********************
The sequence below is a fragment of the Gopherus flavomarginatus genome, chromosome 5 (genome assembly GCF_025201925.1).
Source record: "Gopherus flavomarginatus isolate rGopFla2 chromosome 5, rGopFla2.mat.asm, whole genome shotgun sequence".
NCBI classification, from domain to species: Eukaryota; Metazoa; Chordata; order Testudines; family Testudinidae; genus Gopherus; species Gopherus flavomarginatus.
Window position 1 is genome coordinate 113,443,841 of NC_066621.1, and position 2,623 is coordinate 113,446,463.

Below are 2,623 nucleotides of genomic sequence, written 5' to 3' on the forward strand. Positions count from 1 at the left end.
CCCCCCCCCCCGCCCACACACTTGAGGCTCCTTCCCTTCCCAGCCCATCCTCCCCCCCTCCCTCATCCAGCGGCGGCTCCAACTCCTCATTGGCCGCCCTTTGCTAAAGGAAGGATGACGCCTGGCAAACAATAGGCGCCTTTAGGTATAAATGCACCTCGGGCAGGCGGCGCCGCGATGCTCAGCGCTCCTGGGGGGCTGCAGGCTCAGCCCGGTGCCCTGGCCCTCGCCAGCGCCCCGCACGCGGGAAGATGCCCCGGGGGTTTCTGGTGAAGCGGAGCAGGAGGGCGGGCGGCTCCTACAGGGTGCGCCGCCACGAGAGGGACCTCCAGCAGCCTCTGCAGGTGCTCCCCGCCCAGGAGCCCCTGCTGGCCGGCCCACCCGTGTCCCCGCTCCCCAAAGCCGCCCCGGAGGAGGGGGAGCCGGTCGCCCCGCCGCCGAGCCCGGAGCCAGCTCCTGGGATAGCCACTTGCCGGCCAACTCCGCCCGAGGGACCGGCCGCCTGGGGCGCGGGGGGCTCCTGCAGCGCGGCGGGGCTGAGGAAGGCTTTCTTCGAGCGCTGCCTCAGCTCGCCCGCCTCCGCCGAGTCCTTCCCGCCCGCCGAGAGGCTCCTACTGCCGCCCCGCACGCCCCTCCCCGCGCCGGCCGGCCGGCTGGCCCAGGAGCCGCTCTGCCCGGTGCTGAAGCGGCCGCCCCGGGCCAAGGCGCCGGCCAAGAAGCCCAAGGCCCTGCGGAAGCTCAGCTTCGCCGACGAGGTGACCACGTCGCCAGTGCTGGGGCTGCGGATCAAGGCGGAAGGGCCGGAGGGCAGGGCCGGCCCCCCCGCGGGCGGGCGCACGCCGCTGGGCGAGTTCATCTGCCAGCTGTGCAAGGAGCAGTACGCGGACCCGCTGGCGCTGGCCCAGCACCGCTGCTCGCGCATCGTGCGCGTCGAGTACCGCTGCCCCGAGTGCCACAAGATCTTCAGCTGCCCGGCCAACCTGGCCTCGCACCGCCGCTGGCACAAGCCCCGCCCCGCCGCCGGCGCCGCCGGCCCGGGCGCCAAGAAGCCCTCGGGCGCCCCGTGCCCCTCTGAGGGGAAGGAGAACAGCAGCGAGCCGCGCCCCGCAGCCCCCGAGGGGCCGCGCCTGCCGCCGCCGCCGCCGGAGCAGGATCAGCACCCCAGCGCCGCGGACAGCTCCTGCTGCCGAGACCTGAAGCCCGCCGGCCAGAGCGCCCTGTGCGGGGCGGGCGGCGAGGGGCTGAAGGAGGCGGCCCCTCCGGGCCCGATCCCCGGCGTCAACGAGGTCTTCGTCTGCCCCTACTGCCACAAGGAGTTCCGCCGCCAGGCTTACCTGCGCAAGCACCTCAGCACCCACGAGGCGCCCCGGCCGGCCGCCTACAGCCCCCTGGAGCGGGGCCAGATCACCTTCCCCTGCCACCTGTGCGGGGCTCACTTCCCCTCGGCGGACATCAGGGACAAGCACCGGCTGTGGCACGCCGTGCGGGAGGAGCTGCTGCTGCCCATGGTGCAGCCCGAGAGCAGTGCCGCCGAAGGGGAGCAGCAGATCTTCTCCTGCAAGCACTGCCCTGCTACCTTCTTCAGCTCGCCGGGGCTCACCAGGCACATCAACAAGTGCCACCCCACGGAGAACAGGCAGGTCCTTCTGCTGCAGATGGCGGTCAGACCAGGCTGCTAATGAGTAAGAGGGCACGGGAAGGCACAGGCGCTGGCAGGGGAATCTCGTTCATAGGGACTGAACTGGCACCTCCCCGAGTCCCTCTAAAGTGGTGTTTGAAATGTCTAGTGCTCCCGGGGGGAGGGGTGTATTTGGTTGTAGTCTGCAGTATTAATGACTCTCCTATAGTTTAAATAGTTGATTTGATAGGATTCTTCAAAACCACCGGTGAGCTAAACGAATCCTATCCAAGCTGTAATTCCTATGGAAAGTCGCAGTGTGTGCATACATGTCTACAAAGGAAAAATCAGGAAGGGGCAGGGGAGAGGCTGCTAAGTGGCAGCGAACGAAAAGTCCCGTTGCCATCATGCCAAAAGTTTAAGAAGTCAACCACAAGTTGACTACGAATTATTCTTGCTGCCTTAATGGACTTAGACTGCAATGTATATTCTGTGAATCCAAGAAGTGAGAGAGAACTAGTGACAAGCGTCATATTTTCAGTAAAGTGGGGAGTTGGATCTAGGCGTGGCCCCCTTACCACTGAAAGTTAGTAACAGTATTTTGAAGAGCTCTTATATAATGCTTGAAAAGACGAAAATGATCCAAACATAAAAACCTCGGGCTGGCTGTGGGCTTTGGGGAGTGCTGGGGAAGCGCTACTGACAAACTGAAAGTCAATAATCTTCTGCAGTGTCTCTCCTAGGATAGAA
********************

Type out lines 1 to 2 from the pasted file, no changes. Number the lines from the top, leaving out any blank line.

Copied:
The sequence below is a fragment of the Gopherus flavomarginatus genome, chromosome 5 (genome assembly GCF_025201925.1).
Source record: "Gopherus flavomarginatus isolate rGopFla2 chromosome 5, rGopFla2.mat.asm, whole genome shotgun sequence".